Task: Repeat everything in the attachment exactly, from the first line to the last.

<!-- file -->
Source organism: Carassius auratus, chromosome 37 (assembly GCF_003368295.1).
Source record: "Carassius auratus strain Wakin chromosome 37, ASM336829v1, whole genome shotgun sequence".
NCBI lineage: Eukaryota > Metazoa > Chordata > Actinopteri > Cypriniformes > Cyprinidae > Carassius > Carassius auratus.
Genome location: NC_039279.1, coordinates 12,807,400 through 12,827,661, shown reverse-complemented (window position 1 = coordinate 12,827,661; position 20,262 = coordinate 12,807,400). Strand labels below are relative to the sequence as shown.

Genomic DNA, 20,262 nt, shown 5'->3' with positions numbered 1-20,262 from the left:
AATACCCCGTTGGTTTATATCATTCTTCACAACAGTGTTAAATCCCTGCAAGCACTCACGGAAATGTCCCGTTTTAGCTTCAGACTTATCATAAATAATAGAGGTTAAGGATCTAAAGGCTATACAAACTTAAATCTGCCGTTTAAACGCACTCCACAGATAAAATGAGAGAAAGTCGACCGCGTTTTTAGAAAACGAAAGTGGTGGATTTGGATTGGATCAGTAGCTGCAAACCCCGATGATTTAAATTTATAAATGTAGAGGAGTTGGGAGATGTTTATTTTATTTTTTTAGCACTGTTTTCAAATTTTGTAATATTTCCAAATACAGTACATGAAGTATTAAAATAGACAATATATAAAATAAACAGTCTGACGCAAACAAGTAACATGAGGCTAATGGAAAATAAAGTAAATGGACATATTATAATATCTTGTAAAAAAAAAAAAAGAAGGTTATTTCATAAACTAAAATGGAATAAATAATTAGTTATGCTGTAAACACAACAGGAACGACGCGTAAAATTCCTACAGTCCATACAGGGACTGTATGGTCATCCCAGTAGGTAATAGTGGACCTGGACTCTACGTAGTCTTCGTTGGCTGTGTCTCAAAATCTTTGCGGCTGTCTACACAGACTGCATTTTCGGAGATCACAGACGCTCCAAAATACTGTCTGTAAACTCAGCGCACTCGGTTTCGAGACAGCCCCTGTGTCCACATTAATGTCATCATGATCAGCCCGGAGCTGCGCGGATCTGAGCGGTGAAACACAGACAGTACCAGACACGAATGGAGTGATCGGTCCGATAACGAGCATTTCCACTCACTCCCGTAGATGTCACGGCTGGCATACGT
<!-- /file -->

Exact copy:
Source organism: Carassius auratus, chromosome 37 (assembly GCF_003368295.1).
Source record: "Carassius auratus strain Wakin chromosome 37, ASM336829v1, whole genome shotgun sequence".
NCBI lineage: Eukaryota > Metazoa > Chordata > Actinopteri > Cypriniformes > Cyprinidae > Carassius > Carassius auratus.
Genome location: NC_039279.1, coordinates 12,807,400 through 12,827,661, shown reverse-complemented (window position 1 = coordinate 12,827,661; position 20,262 = coordinate 12,807,400). Strand labels below are relative to the sequence as shown.

Genomic DNA, 20,262 nt, shown 5'->3' with positions numbered 1-20,262 from the left:
AATACCCCGTTGGTTTATATCATTCTTCACAACAGTGTTAAATCCCTGCAAGCACTCACGGAAATGTCCCGTTTTAGCTTCAGACTTATCATAAATAATAGAGGTTAAGGATCTAAAGGCTATACAAACTTAAATCTGCCGTTTAAACGCACTCCACAGATAAAATGAGAGAAAGTCGACCGCGTTTTTAGAAAACGAAAGTGGTGGATTTGGATTGGATCAGTAGCTGCAAACCCCGATGATTTAAATTTATAAATGTAGAGGAGTTGGGAGATGTTTATTTTATTTTTTTAGCACTGTTTTCAAATTTTGTAATATTTCCAAATACAGTACATGAAGTATTAAAATAGACAATATATAAAATAAACAGTCTGACGCAAACAAGTAACATGAGGCTAATGGAAAATAAAGTAAATGGACATATTATAATATCTTGTAAAAAAAAAAAAAGAAGGTTATTTCATAAACTAAAATGGAATAAATAATTAGTTATGCTGTAAACACAACAGGAACGACGCGTAAAATTCCTACAGTCCATACAGGGACTGTATGGTCATCCCAGTAGGTAATAGTGGACCTGGACTCTACGTAGTCTTCGTTGGCTGTGTCTCAAAATCTTTGCGGCTGTCTACACAGACTGCATTTTCGGAGATCACAGACGCTCCAAAATACTGTCTGTAAACTCAGCGCACTCGGTTTCGAGACAGCCCCTGTGTCCACATTAATGTCATCATGATCAGCCCGGAGCTGCGCGGATCTGAGCGGTGAAACACAGACAGTACCAGACACGAATGGAGTGATCGGTCCGATAACGAGCATTTCCACTCACTCCCGTAGATGTCACGGCTGGCATACGT